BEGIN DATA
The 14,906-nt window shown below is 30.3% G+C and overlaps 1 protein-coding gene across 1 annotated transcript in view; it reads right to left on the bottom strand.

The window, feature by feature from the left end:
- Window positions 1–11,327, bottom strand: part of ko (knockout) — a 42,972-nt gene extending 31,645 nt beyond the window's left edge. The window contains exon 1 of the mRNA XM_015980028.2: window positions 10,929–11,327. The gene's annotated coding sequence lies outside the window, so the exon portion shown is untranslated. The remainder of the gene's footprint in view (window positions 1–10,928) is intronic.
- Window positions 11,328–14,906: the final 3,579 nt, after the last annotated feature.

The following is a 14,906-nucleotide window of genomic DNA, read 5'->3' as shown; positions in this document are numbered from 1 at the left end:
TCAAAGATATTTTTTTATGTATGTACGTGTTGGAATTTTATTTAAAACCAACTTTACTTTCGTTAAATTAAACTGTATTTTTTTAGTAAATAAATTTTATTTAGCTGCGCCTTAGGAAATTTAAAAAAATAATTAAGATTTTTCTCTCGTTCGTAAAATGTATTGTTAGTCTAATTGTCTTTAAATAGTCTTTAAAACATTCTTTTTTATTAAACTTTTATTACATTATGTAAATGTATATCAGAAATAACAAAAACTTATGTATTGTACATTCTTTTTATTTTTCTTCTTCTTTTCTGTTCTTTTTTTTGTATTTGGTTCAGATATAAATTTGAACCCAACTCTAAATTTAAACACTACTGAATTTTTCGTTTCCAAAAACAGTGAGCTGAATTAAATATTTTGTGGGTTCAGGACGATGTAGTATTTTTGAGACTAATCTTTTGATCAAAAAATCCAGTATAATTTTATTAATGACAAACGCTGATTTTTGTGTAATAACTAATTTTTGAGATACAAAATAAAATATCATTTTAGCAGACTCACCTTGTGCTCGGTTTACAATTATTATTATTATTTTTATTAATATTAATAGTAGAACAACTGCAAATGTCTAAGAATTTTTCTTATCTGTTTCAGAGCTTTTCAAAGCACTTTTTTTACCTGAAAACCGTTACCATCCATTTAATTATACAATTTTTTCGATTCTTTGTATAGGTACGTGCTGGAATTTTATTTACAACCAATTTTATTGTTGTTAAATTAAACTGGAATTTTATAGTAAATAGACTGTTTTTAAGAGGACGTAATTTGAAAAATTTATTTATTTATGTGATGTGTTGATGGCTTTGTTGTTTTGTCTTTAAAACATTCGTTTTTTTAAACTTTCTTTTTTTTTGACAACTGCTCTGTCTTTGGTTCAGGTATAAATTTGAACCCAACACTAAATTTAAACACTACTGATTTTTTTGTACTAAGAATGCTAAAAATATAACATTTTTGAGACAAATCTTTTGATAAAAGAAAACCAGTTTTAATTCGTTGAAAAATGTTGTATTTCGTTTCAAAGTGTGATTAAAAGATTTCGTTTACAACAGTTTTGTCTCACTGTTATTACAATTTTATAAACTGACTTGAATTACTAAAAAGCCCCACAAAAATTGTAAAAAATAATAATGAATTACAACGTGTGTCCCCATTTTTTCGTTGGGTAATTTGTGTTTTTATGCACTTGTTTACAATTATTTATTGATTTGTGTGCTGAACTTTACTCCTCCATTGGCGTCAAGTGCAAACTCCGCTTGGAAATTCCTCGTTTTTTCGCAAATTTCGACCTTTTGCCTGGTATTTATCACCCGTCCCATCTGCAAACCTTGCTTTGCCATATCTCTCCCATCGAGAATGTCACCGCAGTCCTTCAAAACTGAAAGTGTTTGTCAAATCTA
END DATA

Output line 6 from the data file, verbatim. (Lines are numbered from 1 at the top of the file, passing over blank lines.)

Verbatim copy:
TCAAAGATATTTTTTTATGTATGTACGTGTTGGAATTTTATTTAAAACCAACTTTACTTTCGTTAAATTAAACTGTATTTTTTTAGTAAATAAATTTTATTTAGCTGCGCCTTAGGAAATTTAAAAAAATAATTAAGATTTTTCTCTCGTTCGTAAAATGTATTGTTAGTCTAATTGTCTTTAAATAGTCTTTAAAACATTCTTTTTTATTAAACTTTTATTACATTATGTAAATGTATATCAGAAATAACAAAAACTTATGTATTGTACATTCTTTTTATTTTTCTTCTTCTTTTCTGTTCTTTTTTTTGTATTTGGTTCAGATATAAATTTGAACCCAACTCTAAATTTAAACACTACTGAATTTTTCGTTTCCAAAAACAGTGAGCTGAATTAAATATTTTGTGGGTTCAGGACGATGTAGTATTTTTGAGACTAATCTTTTGATCAAAAAATCCAGTATAATTTTATTAATGACAAACGCTGATTTTTGTGTAATAACTAATTTTTGAGATACAAAATAAAATATCATTTTAGCAGACTCACCTTGTGCTCGGTTTACAATTATTATTATTATTTTTATTAATATTAATAGTAGAACAACTGCAAATGTCTAAGAATTTTTCTTATCTGTTTCAGAGCTTTTCAAAGCACTTTTTTTACCTGAAAACCGTTACCATCCATTTAATTATACAATTTTTTCGATTCTTTGTATAGGTACGTGCTGGAATTTTATTTACAACCAATTTTATTGTTGTTAAATTAAACTGGAATTTTATAGTAAATAGACTGTTTTTAAGAGGACGTAATTTGAAAAATTTATTTATTTATGTGATGTGTTGATGGCTTTGTTGTTTTGTCTTTAAAACATTCGTTTTTTTAAACTTTCTTTTTTTTTGACAACTGCTCTGTCTTTGGTTCAGGTATAAATTTGAACCCAACACTAAATTTAAACACTACTGATTTTTTTGTACTAAGAATGCTAAAAATATAACATTTTTGAGACAAATCTTTTGATAAAAGAAAACCAGTTTTAATTCGTTGAAAAATGTTGTATTTCGTTTCAAAGTGTGATTAAAAGATTTCGTTTACAACAGTTTTGTCTCACTGTTATTACAATTTTATAAACTGACTTGAATTACTAAAAAGCCCCACAAAAATTGTAAAAAATAATAATGAATTACAACGTGTGTCCCCATTTTTTCGTTGGGTAATTTGTGTTTTTATGCACTTGTTTACAATTATTTATTGATTTGTGTGCTGAACTTTACTCCTCCATTGGCGTCAAGTGCAAACTCCGCTTGGAAATTCCTCGTTTTTTCGCAAATTTCGACCTTTTGCCTGGTATTTATCACCCGTCCCATCTGCAAACCTTGCTTTGCCATATCTCTCCCATCGAGAATGTCACCGCAGTCCTTCAAAACTGAAAGTGTTTGTCAAATCTA